Tony Campolo is a preacher I admire. “He’s a liberal Italian Baptist evangelical, a combination that defies all the odds,” as one of my ministry friends once said.[1] In a sermon he preached at Duke Chapel a few years ago, he told this story.

“I went to Eastern College as an undergraduate,’ he writes, “and I had an English teacher and I came into class late. I had just settled down when the professor, Dr. Ingles, called on me to pray – it’s a church-related college and we do that. He said, ‘Mr. Campolo, would you lead us in prayer?’ And so I started praying. And I said, ‘Good God, we thank you for this day and all Thy blessings to us. I thank you that You love us all. I’m grateful that You love me in spite of the fact that I am so worthless.’” At that, Campolo said Dr. Ingles interrupted him, “’Just a minute, just a minute… Mr. Campolo, you are not worthless. You are so precious that if you were the only person who ever lived, Jesus would have died just for you. That’s how precious you are. The word you should have used was unworthy…’”

One bright day when, as tradition declares, young Mary was reading quietly at her desk, the angel Gabriel came to inform her that she had been chosen by God to bear the Messiah. “How can this be?” wondered Mary.

One way to approach an answer to Mary’s question to the angel — and a good many of the deeper questions of our own lives — is to remember who the story is about. Did you ever think about the fact that the story of our own lives, with all the experiences we have collected over time, that in each and every circumstance including this one as we gather here today, the story is really not about you or me? Our purpose for being, our birth, our lives, our traumas, our memories, all are only secondarily about us. I believe that in this story from the Bible, as in the sweep of the stories of our lives, the story is about God and what God is doing or working through us to do.

In the end, the prayer of the psalm and the story of Mary are not about our remembered sins or angels who visit in the night, they are about God and the purposes of God. The reason we remember Mary’s story so well is her spectacular response. I heard someone ask once, “I wonder how many other stops Gabriel made that day before he found a young girl who would say yes.” We’ll never know if there is an answer to that question, because the Bible is only interested in the question of Mary, and her answer.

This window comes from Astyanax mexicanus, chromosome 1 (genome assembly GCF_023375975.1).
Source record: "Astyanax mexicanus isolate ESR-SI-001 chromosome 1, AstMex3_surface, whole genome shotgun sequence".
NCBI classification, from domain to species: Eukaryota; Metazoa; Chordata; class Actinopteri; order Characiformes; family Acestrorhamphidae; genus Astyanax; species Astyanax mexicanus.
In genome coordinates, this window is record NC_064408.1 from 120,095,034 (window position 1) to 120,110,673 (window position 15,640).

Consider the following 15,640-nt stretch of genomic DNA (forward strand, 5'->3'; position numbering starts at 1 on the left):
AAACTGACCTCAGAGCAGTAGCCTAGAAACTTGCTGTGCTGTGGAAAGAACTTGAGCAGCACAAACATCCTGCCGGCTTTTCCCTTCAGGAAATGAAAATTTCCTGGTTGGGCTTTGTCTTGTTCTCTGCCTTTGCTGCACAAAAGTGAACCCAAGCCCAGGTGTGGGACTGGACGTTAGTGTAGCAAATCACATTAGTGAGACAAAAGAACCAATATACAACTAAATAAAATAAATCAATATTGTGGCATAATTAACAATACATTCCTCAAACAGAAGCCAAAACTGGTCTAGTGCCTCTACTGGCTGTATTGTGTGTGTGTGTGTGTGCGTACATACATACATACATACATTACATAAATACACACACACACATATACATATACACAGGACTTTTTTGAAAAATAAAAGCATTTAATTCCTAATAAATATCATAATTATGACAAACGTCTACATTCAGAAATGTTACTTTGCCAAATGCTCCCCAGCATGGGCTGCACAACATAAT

Next week we will approach the table of our Lord, the second Sunday in this season called Advent, a season which very much looks ahead and might seem not to be too concerned with what lies in the past. But then we take a good hard look and see that Jesus came to people who were trapped by their past, who could only think of the world in ways they had thought of it before. When we come to the table of grace, we discover that the host we may expect to find at the table is some long dead teacher from the first century, but every now and then, we eat the bread, we drink the cup and we have the insight to see that the Savior who lives is suddenly among us and within us. The supper of the Lord is not about us, it is about the coming reign and rule of Christ. The Savior whose blood was shed is no longer bleeding but lives so that the sins of our youth, middle and old age are not erased but are seen not to matter any more at all.

No wonder Mary was able to say, “Let it be to me according to your word.” By the power of the same God, we can say it too.

Copyright © 2009 Robert J. Elder, all rights reserved

[1] Michael Lindvall, in his sermon “In Spite of Ourselves,” Preached at Brick Presbyterian Church in New York City, 12-8-2005.